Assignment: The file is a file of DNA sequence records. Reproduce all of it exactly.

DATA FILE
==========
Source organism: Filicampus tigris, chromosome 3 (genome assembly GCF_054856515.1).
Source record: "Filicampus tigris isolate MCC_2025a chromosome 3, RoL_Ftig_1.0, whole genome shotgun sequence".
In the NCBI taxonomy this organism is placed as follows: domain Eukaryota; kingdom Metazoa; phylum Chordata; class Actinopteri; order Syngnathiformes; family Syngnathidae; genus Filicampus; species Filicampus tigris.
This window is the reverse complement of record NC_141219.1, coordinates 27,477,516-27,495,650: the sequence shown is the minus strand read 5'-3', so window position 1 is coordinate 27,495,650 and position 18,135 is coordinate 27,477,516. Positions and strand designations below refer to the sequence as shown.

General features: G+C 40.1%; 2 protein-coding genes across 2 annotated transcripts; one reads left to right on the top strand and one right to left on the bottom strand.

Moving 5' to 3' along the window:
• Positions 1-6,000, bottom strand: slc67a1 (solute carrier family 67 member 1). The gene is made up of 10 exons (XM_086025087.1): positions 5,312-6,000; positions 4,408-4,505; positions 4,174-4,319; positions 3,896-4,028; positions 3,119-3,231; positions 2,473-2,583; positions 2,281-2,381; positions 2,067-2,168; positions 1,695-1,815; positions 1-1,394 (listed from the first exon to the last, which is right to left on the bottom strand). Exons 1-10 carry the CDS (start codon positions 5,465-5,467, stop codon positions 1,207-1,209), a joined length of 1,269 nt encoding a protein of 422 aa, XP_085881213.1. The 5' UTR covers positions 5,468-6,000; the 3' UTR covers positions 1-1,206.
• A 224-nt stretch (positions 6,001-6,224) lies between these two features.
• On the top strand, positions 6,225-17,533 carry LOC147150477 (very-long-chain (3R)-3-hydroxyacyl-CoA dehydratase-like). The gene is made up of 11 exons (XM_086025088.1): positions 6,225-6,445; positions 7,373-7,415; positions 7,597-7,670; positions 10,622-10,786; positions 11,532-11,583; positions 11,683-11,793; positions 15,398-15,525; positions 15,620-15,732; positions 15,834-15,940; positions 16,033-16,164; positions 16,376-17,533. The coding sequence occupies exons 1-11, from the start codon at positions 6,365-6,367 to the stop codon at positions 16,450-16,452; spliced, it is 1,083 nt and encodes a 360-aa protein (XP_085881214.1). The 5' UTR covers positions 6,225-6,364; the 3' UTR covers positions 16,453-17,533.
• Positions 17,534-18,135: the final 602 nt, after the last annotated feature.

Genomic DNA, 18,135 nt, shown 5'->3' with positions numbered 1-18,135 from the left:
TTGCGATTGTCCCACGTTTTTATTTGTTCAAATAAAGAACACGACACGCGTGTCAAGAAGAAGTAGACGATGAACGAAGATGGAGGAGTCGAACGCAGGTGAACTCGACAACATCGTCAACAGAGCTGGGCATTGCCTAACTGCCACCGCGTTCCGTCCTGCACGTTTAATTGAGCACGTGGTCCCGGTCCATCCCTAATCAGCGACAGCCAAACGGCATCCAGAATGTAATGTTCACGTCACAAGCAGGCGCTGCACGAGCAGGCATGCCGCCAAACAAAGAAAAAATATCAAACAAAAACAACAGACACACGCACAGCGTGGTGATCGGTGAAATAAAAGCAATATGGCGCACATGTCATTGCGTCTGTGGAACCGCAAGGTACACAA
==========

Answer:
Source organism: Filicampus tigris, chromosome 3 (genome assembly GCF_054856515.1).
Source record: "Filicampus tigris isolate MCC_2025a chromosome 3, RoL_Ftig_1.0, whole genome shotgun sequence".
In the NCBI taxonomy this organism is placed as follows: domain Eukaryota; kingdom Metazoa; phylum Chordata; class Actinopteri; order Syngnathiformes; family Syngnathidae; genus Filicampus; species Filicampus tigris.
This window is the reverse complement of record NC_141219.1, coordinates 27,477,516-27,495,650: the sequence shown is the minus strand read 5'-3', so window position 1 is coordinate 27,495,650 and position 18,135 is coordinate 27,477,516. Positions and strand designations below refer to the sequence as shown.

General features: G+C 40.1%; 2 protein-coding genes across 2 annotated transcripts; one reads left to right on the top strand and one right to left on the bottom strand.

Moving 5' to 3' along the window:
• Positions 1-6,000, bottom strand: slc67a1 (solute carrier family 67 member 1). The gene is made up of 10 exons (XM_086025087.1): positions 5,312-6,000; positions 4,408-4,505; positions 4,174-4,319; positions 3,896-4,028; positions 3,119-3,231; positions 2,473-2,583; positions 2,281-2,381; positions 2,067-2,168; positions 1,695-1,815; positions 1-1,394 (listed from the first exon to the last, which is right to left on the bottom strand). Exons 1-10 carry the CDS (start codon positions 5,465-5,467, stop codon positions 1,207-1,209), a joined length of 1,269 nt encoding a protein of 422 aa, XP_085881213.1. The 5' UTR covers positions 5,468-6,000; the 3' UTR covers positions 1-1,206.
• A 224-nt stretch (positions 6,001-6,224) lies between these two features.
• On the top strand, positions 6,225-17,533 carry LOC147150477 (very-long-chain (3R)-3-hydroxyacyl-CoA dehydratase-like). The gene is made up of 11 exons (XM_086025088.1): positions 6,225-6,445; positions 7,373-7,415; positions 7,597-7,670; positions 10,622-10,786; positions 11,532-11,583; positions 11,683-11,793; positions 15,398-15,525; positions 15,620-15,732; positions 15,834-15,940; positions 16,033-16,164; positions 16,376-17,533. The coding sequence occupies exons 1-11, from the start codon at positions 6,365-6,367 to the stop codon at positions 16,450-16,452; spliced, it is 1,083 nt and encodes a 360-aa protein (XP_085881214.1). The 5' UTR covers positions 6,225-6,364; the 3' UTR covers positions 16,453-17,533.
• Positions 17,534-18,135: the final 602 nt, after the last annotated feature.

Genomic DNA, 18,135 nt, shown 5'->3' with positions numbered 1-18,135 from the left:
TTGCGATTGTCCCACGTTTTTATTTGTTCAAATAAAGAACACGACACGCGTGTCAAGAAGAAGTAGACGATGAACGAAGATGGAGGAGTCGAACGCAGGTGAACTCGACAACATCGTCAACAGAGCTGGGCATTGCCTAACTGCCACCGCGTTCCGTCCTGCACGTTTAATTGAGCACGTGGTCCCGGTCCATCCCTAATCAGCGACAGCCAAACGGCATCCAGAATGTAATGTTCACGTCACAAGCAGGCGCTGCACGAGCAGGCATGCCGCCAAACAAAGAAAAAATATCAAACAAAAACAACAGACACACGCACAGCGTGGTGATCGGTGAAATAAAAGCAATATGGCGCACATGTCATTGCGTCTGTGGAACCGCAAGGTACACAA